Do Cats Really Always Land on Their Feet?
Welcome to “Debarking Pet Myths,” a monthly series dedicated to addressing common myths, misconceptions and even old wives’ tales about dogs and cats.
For more than 150 years, physicists and others have been fascinated by the aerial acrobatics behind this month’s myth conception: A cat always lands on its feet.
Although cats appear to defy physics with their righting reflex, we now know how they perform the amazing midair gymnastics that allow them to land on their feet most of the time.
An innate ability supported by skeletal differences
A cat’s inborn talent to reorient its body while falling is called an aerial righting reflex. It begins to appear in kittens when they’re about 3 weeks old, and is highly developed — if not perfected — at around 7 weeks of age.
However, this innate skill wouldn’t be possible without the support of some unique skeletal features. The feline skeleton combines tiny rudimentary collarbones (aka clavicles) and shoulder blades connected to the body by muscles (not bones, as in humans) with a long, unusually supple spine (30 vertebrae compared to our 24). As a result, cats can twist their bodies to a much greater extent than other animals, squeeze through tight spaces and run with an extended stride.
How cats nearly always land on their feet
Here’s how cats right themselves in midair for a feet-first landing:
- The cat’s head rotates first, based on information from the eyes, muscles and joints, and vestibular apparatus of the inner ears (which provide information about balance and motion).
- Next, the cat’s spine comes into play. A cat will arch and twist its spine so that the front legs and back legs are rotating in opposite directions.
- Then the legs play their roles. The cat pulls in the front legs while extending the back ones, causing the front half of the body to spin more quickly. As the rear legs swing around, the cat tucks them up to the body while extending the front legs. This keeps the cat from over-spinning.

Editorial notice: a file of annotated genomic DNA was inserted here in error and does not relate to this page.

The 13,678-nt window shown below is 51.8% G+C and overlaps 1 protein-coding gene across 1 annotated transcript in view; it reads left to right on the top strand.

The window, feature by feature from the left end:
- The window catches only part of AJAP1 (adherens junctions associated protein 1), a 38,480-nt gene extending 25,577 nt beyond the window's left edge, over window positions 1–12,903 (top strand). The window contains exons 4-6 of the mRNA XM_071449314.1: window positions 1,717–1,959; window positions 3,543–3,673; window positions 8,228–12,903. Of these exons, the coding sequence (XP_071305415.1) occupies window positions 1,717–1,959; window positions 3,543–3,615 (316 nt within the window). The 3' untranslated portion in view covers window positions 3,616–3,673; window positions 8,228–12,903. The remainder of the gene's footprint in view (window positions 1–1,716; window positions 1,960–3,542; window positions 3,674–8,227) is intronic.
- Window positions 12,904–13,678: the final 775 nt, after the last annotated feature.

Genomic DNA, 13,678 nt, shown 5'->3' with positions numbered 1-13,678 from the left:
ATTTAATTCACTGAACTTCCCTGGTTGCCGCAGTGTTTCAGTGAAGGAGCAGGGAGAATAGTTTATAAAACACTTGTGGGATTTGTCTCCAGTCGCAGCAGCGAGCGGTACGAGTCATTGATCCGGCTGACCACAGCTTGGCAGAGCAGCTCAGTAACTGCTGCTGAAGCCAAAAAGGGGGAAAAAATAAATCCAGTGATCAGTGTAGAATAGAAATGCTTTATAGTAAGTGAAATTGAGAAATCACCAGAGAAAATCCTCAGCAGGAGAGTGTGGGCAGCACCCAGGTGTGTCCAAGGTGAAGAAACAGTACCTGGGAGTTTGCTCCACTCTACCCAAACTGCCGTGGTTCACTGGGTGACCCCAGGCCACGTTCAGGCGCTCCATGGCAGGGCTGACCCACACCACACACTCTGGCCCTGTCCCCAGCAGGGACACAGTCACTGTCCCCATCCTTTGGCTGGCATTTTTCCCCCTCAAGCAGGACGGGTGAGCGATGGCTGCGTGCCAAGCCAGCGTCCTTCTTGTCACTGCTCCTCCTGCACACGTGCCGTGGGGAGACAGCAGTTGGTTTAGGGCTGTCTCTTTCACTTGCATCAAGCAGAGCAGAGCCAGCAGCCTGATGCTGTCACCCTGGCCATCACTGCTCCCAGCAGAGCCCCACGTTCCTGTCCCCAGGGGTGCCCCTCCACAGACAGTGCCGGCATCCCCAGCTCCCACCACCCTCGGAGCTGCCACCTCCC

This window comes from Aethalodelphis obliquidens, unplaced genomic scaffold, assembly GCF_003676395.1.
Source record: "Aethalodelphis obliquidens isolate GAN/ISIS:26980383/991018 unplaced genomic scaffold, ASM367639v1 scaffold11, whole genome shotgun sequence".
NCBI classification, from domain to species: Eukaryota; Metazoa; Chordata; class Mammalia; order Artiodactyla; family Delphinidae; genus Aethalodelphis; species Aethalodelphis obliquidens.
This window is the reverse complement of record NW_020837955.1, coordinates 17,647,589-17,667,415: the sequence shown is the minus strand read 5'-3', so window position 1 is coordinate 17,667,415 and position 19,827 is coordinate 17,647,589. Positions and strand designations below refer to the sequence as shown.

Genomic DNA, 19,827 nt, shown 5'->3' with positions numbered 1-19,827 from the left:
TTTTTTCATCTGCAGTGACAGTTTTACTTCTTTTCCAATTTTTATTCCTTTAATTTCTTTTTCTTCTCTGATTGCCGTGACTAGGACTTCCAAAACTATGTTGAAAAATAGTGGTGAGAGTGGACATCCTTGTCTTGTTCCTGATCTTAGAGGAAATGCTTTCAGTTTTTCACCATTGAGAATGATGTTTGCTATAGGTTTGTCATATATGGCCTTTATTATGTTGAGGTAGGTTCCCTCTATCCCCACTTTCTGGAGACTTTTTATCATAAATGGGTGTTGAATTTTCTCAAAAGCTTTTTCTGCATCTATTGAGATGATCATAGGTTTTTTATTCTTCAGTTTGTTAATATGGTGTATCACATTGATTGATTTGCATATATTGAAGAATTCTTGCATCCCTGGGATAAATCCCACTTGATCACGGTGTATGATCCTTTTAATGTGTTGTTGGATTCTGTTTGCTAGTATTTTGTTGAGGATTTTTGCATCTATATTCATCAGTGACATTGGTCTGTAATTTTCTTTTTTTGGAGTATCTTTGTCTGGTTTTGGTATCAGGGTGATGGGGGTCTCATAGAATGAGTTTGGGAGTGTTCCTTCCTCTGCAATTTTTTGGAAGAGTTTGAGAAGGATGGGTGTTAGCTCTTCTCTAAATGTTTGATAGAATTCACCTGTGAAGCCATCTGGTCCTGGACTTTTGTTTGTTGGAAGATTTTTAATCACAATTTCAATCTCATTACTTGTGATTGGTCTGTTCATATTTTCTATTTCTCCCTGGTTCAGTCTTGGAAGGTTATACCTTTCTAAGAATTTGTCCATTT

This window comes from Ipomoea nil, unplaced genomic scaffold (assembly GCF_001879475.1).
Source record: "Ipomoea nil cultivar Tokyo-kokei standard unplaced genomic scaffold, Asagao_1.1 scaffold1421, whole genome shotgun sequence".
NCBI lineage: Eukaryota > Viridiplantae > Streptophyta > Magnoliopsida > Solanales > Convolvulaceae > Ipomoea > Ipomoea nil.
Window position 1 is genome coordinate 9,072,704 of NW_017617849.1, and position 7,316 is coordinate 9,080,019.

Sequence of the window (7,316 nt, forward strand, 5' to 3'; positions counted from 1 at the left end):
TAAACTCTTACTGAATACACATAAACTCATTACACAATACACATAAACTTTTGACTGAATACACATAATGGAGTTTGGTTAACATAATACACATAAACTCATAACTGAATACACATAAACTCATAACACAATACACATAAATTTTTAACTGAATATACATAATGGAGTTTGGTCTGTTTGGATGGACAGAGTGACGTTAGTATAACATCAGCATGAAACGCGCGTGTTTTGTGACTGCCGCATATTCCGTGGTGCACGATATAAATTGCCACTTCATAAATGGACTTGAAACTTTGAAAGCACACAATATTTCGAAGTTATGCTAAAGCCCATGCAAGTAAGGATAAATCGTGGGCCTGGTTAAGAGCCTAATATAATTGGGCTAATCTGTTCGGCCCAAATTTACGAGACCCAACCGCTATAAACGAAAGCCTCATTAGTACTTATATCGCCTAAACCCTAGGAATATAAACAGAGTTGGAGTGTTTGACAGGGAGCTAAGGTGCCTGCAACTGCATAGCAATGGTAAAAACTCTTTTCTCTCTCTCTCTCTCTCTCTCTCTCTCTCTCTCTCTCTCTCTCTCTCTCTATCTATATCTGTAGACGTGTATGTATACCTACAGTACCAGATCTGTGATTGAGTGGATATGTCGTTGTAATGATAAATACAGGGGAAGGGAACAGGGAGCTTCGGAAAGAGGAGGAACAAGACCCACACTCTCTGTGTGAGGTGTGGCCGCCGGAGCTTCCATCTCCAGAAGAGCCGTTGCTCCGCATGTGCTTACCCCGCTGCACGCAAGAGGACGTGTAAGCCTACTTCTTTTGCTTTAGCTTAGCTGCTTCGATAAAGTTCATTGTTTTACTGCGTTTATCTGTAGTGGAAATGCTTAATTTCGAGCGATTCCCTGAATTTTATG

- Finally, with legs extended and spine arched, the cat lands on all four paws with the force of impact absorbed by the paws and limbs.
And it all occurs within 1 second.
To see the aerial righting reflex performed in slow motion by an African caracal, a mid-sized wild cat, check out this video from BBC Earth.
Exceptions to the landing-on-all-four-feet rule
Do cats always land on their feet? No.
The height of the fall is a factor. According to the July-August 1998 issue of Annals of Improbable Research, an Italian researcher sought to determine the height necessary for a cat to have enough time to rotate into position for a feet-first landing. The cat used in the study landed on his or her feet every time he or she was dropped from heights of 2 to 6 feet. But when dropped from a height of 1 foot, he or she didn’t have enough time to rotate into position so that he or she could land on all four paws.
The physical condition of the cat plays a role. Cats who are overweight, uncoordinated or arthritic may not be able to move quickly enough to right themselves, even if falling from a height of 4 or 5 feet. And if cats don’t have time to fully rotate, they may land on their side, back or head, sustaining serious injuries.
As it turns out, studying the aerial acrobatics of cats has helped scientists figure out how astronauts could turn themselves around in zero-gravity — as well as other advanced physics concepts. And for the physical safety of cats everywhere, we recommend leaving the research of falling cats to scientists.